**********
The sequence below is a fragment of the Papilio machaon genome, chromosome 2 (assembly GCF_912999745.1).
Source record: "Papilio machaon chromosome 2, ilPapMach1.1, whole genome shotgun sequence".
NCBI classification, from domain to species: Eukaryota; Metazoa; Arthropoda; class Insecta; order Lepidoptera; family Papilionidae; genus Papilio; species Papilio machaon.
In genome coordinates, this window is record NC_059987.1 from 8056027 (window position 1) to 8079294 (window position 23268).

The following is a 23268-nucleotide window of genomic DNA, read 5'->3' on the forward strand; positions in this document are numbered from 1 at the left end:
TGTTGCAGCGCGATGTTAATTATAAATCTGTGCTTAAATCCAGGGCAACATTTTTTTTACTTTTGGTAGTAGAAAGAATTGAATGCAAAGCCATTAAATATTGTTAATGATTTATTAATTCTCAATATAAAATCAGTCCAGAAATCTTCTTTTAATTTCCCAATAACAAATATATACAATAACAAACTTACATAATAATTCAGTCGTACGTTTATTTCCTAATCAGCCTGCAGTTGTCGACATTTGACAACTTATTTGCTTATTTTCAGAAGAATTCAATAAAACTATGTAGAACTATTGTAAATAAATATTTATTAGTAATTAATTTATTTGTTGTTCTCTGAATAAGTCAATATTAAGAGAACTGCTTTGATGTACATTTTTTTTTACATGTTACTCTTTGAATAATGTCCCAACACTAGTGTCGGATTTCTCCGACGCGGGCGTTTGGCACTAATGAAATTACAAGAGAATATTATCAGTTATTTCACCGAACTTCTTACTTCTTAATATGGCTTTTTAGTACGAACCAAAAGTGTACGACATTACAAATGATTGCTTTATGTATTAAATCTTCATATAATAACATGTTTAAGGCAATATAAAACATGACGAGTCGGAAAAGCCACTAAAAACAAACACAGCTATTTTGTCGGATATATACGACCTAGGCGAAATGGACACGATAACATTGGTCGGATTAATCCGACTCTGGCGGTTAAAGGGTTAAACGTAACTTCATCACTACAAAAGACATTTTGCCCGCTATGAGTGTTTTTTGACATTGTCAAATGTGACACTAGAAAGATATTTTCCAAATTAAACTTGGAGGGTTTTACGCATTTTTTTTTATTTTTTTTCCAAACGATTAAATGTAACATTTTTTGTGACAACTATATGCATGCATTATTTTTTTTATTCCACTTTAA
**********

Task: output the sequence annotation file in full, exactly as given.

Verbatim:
The sequence below is a fragment of the Papilio machaon genome, chromosome 2 (assembly GCF_912999745.1).
Source record: "Papilio machaon chromosome 2, ilPapMach1.1, whole genome shotgun sequence".
NCBI classification, from domain to species: Eukaryota; Metazoa; Arthropoda; class Insecta; order Lepidoptera; family Papilionidae; genus Papilio; species Papilio machaon.
In genome coordinates, this window is record NC_059987.1 from 8056027 (window position 1) to 8079294 (window position 23268).

The following is a 23268-nucleotide window of genomic DNA, read 5'->3' on the forward strand; positions in this document are numbered from 1 at the left end:
TGTTGCAGCGCGATGTTAATTATAAATCTGTGCTTAAATCCAGGGCAACATTTTTTTTACTTTTGGTAGTAGAAAGAATTGAATGCAAAGCCATTAAATATTGTTAATGATTTATTAATTCTCAATATAAAATCAGTCCAGAAATCTTCTTTTAATTTCCCAATAACAAATATATACAATAACAAACTTACATAATAATTCAGTCGTACGTTTATTTCCTAATCAGCCTGCAGTTGTCGACATTTGACAACTTATTTGCTTATTTTCAGAAGAATTCAATAAAACTATGTAGAACTATTGTAAATAAATATTTATTAGTAATTAATTTATTTGTTGTTCTCTGAATAAGTCAATATTAAGAGAACTGCTTTGATGTACATTTTTTTTTACATGTTACTCTTTGAATAATGTCCCAACACTAGTGTCGGATTTCTCCGACGCGGGCGTTTGGCACTAATGAAATTACAAGAGAATATTATCAGTTATTTCACCGAACTTCTTACTTCTTAATATGGCTTTTTAGTACGAACCAAAAGTGTACGACATTACAAATGATTGCTTTATGTATTAAATCTTCATATAATAACATGTTTAAGGCAATATAAAACATGACGAGTCGGAAAAGCCACTAAAAACAAACACAGCTATTTTGTCGGATATATACGACCTAGGCGAAATGGACACGATAACATTGGTCGGATTAATCCGACTCTGGCGGTTAAAGGGTTAAACGTAACTTCATCACTACAAAAGACATTTTGCCCGCTATGAGTGTTTTTTGACATTGTCAAATGTGACACTAGAAAGATATTTTCCAAATTAAACTTGGAGGGTTTTACGCATTTTTTTTTATTTTTTTTCCAAACGATTAAATGTAACATTTTTTGTGACAACTATATGCATGCATTATTTTTTTTATTCCACTTTAA